In Bronx, leptospirosis, disease spread by rat urine, kills 1, sickens 2, DOH says

All three cases originated on the same block in the Bronx, health officials said.

A rare bacterial disease, spread by contact with rat urine, infected three people, one fatally, in the Bronx, city officials said.

Health Commissioner Dr. Mary Travis Bassett said on Wednesday that two cases of leptospirosis were diagnosed in December and connected to a small business, while the third case, diagnosed in February, originated from 750 Grand Concourse. Both locations are close to each other and Bassett said the three cases are being considered a “cluster.”

One of the patients who was diagnosed in December died as a result of the disease. The two other patients recovered, officials said.

“Leptospirosis is a bacterial infection that is most commonly spread by contact with rat urine and is very rarely spread from person to person,” the Health Department said in a statement. “This illness can be serious but is treatable with readily available antibiotics.”

There are typically one to three cases of the disease per year in the city, officials said.

Rosa Flores, 73, said her son was one of the three who was diagnosed with leptospirosis. She said he was vomiting and had a fever but was hesitant to go to the hospital at first.

“My son could have died,” Flores said, adding that he wound up spending three weeks at Lincoln Medical & Mental Health Center before being released last week.

Flores, who lives in the B-level in the basement of 750 Grand Concourse, said she has seen rats in her apartment before.

“We can’t live here. The city said we can’t,” she said, adding that her son has been staying at a hotel in Queens since he was released from the hospital.

A health department team quickly identified a rodent infestation and garbage problem at the building, Bassett said.

“750 Grand Concourse has long been regarded as one of the worst buildings in the city, with nearly 1,500 complaints of all kinds, including rodents, with many unresolved,” Bronx Borough President Ruben Diaz Jr. said in a statement. “The city knows this, and has done nothing to help the tenants alleviate this issue.”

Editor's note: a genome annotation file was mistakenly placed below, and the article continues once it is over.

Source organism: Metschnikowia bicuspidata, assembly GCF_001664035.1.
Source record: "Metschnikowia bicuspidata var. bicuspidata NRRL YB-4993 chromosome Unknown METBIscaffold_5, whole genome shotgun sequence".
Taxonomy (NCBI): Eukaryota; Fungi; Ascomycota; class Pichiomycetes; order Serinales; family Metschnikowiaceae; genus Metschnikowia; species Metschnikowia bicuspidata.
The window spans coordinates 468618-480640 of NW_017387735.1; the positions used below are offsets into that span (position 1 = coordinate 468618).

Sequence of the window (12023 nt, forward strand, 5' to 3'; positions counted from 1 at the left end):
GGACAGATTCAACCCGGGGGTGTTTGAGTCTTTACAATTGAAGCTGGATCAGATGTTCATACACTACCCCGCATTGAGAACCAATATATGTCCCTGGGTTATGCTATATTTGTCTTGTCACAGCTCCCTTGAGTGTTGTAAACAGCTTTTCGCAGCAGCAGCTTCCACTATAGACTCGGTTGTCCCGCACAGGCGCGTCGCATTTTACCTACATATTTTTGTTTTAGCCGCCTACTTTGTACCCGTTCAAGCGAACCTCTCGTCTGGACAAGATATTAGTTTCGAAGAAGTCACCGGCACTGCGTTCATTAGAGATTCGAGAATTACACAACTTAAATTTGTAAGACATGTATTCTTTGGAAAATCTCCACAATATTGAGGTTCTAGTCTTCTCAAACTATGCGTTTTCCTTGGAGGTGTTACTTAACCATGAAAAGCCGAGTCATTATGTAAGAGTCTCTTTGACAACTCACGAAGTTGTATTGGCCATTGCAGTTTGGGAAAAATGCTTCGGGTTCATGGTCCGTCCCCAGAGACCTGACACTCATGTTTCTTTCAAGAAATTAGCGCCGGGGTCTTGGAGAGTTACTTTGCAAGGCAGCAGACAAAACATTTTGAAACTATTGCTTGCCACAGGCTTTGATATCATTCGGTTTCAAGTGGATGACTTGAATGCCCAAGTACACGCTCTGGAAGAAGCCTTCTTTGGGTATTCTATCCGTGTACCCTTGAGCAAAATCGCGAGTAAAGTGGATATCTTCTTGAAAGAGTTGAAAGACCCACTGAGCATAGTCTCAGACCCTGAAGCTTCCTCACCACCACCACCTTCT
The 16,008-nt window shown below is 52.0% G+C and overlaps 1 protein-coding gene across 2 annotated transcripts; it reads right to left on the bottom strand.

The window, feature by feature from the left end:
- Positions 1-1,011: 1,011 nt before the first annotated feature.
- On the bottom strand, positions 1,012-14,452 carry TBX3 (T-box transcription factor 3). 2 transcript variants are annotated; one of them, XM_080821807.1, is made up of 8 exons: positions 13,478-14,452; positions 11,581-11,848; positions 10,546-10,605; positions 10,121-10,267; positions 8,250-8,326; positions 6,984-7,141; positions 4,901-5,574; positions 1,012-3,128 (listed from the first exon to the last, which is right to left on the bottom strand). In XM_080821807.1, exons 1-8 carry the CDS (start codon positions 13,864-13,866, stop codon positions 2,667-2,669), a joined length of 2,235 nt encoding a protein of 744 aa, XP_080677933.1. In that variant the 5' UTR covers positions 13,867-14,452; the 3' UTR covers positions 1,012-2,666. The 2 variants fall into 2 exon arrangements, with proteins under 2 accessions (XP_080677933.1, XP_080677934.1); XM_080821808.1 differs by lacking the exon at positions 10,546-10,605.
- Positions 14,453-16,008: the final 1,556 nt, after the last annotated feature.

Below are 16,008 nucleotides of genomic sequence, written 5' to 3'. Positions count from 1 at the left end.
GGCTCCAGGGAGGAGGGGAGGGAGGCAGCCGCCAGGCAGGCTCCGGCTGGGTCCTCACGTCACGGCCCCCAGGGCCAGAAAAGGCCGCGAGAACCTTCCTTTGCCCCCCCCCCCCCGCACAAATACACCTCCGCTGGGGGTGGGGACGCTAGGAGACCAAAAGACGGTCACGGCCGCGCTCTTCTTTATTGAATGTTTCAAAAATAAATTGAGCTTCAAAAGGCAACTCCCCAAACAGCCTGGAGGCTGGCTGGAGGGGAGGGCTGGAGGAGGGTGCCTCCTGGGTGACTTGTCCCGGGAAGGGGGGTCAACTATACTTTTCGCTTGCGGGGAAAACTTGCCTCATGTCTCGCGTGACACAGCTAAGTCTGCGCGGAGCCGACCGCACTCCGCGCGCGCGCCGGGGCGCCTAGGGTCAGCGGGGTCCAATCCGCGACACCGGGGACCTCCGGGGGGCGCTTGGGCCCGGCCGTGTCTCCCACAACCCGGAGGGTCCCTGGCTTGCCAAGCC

HPD Commissioner Maria Torres-Springer confirmed there are open violations at the building.

“…The landowner of this building is someone who we have had a history with over the course of the last few years,” she said.

The number of open violations against the building has gone down, Torres-Springer added, from about 300 a year ago to about 80 now.

The landlord of 750 Grand Concourse, Ved Parkash, was listed as the fourth-worst landlord in New York City by Public Advocate Letitia James.

“Building owner Ved Parkash bears responsibility for this tragedy and must be held accountable,” James said in a statement on Wednesday. “The rat infestation at the building can be directly attributed to his blatant neglect and it has placed the building’s tenants and neighbors in grave danger.”

“While the city reports that this is a rare occurrence, one death is too many when it comes to the lack of addressing basic maintenance issues,” Diaz said. “Extermination is part of the responsibility of all landlords, commercial or residential.”

Bassett said city agencies and the landlord have already begun to remedy the situation.

“This is an active process and I don’t want to say that it’s ended. But we have cleared out the underlying garbage problem and are beginning to address the structural problems,” she said, adding that Parkash called in an exterminator.

“We are on the way but rodents, as any New Yorker knows, are very determined creatures,” she said.

Tyeast Anderson, 52, who has lived at 750 Grand Concourse for about two years, said she has seen rodents in her own apartment twice.

“You hear them,” she said, tapping her fingers against the wall to mimic the scurrying.

“There was one time I came out to go to work and there was a dead rat in the trap on the staircase,” she added. “Somebody just threw it. So these are the conditions that we live in.”

Annie Rivers, 64, who has lived in the building for 22 years, said she sees rats at the building on a daily basis, but never in her own apartment.

“We all have fear of them,” she said. “At nighttime you can’t even really walk outside. We’ve always had them.”

Leptospirosis can be caught through open wounds and cuts on the skin, or through contact with eyes, nose or mouth. Some people may experience symptoms including mild illness with fever, headache, chills, muscle aches, vomiting or diarrhea, but others may not show symptoms, health officials said.

Precautions against the disease including avoiding contact with rats and areas where rats have urinated. Additionally, washing hands thoroughly after any contact with areas where rats may have urinated is recommended.

With Lauren Cook

Nicole Brown and Alison Fox